Courtney Cox has more on the story.
Schamtz suffered a broken collarbone when his bike hit one on the second phase of the tour.
The armadillo population in the state has been increasing since the early 1980's
Tim Edison is a Fish and Wildlife Biologist for the Missouri Department of Conservation.
He says Missouri drivers should be on the lookout.
|Run Time: 00:15|
|Description: I know there have been quite a few instances of vehicles actually hitting an armadillo. They obviously can do damage when they do hit the vehicle, besides the obvious running over and losing control potentially, which you hate to see.|
The Conservation department said that mild winters are the reason for the mammals migration north.
From the capitol, I'm Courtney Cox
Intro: A Tour of Missouri rider ended his season early when an armadillo caused him to wreck on Tuesday. Courtney Cox has more on the story.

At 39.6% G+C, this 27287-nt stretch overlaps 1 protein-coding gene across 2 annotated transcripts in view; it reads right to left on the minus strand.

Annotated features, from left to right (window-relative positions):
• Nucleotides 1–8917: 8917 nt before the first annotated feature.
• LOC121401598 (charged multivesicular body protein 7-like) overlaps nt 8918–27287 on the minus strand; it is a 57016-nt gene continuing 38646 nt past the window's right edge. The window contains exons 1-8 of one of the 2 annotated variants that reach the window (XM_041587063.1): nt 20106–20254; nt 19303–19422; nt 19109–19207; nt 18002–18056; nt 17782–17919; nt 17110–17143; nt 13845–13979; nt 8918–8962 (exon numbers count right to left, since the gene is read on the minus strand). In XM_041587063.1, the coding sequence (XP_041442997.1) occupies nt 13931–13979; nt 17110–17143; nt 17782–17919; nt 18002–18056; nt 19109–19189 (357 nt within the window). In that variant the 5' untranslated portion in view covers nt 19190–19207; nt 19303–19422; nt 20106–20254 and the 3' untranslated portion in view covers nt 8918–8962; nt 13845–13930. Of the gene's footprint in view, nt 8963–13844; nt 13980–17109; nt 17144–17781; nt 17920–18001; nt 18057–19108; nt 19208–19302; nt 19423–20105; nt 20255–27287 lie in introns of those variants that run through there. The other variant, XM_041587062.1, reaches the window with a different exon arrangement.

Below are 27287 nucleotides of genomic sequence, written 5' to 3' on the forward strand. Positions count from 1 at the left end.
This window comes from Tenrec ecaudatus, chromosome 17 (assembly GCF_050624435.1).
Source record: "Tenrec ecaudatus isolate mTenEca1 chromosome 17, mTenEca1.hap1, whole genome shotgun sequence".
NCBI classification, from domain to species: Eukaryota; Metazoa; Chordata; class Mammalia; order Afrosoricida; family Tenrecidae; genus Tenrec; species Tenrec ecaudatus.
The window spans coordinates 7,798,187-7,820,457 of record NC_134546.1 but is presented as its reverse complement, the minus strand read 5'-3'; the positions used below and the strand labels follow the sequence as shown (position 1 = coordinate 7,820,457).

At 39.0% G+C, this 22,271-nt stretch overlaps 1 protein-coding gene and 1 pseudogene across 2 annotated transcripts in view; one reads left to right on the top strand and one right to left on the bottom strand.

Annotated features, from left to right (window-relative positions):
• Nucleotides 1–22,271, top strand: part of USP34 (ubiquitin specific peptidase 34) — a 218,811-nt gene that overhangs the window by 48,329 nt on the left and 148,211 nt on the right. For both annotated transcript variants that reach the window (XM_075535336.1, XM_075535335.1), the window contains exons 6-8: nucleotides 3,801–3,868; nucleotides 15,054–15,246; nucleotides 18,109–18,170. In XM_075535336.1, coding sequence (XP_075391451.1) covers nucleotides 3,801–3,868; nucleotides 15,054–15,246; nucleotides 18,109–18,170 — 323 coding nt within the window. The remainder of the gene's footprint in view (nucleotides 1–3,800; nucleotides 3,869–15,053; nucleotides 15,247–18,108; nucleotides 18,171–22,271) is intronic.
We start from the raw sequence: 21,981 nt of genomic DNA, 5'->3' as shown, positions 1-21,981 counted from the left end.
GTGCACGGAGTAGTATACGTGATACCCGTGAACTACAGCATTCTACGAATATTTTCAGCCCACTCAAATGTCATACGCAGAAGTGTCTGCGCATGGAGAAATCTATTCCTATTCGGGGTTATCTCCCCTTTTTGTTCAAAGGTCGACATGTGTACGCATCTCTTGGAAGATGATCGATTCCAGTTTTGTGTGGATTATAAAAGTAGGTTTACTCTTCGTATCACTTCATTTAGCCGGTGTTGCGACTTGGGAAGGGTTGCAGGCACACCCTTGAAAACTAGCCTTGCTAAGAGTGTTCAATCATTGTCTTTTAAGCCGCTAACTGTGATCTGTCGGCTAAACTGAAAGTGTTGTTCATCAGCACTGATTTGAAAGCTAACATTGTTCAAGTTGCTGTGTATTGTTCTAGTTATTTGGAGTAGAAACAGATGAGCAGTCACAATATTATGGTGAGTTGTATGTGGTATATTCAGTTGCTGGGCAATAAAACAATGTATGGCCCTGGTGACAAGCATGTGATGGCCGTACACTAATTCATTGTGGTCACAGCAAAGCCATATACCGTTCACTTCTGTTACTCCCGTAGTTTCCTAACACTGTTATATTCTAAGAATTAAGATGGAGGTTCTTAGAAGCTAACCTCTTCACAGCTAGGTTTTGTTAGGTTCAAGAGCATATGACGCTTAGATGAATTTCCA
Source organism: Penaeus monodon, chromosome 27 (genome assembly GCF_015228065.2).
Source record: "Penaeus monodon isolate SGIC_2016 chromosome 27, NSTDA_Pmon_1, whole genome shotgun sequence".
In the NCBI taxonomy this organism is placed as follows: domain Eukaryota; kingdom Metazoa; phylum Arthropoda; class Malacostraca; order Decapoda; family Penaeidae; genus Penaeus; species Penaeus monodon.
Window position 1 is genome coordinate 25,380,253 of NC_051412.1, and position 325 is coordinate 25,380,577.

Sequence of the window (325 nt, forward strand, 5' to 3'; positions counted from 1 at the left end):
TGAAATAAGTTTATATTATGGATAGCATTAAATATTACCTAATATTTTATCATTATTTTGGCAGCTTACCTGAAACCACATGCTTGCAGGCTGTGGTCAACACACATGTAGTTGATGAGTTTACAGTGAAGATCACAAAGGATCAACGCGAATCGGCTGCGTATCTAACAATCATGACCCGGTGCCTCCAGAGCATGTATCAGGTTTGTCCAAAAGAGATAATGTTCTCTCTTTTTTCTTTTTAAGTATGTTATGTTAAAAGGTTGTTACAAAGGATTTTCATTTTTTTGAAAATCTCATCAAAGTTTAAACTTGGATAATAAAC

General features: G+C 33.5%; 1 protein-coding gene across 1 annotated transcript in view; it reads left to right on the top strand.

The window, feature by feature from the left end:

Dan Schmatz suffered a broken collarbone, when an armadillo caused him to wreck during the second phase of the Tour.
Schmatz said he didn't know what hit him.
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|Description: "When I hit it and went off my bike and landed on my head and shoulder. And I was unconscious for a little bit. By the time the medical staff and my race director got there I was just trying to figure out what was going on."|
A representative from Schmatz's racing team, said the armadillo was an unimportant detail and that their main concern was for their riders.
Although the Tour of Missouri continues through Sunday, Schmatz injury will end his season.
From the state capitol, I'm Courtney Cox.
The incident knocked Schmatz unconscious for a few moments and caused a broken collarbone.
His BMC teammate Jonathan Garcia, was also involved but did not sustain any serious injuries.
The Tour will conclude in St. Louis on Sunday, but Schmatz is done for the season.
From the capitol, I'm Courtney Cox.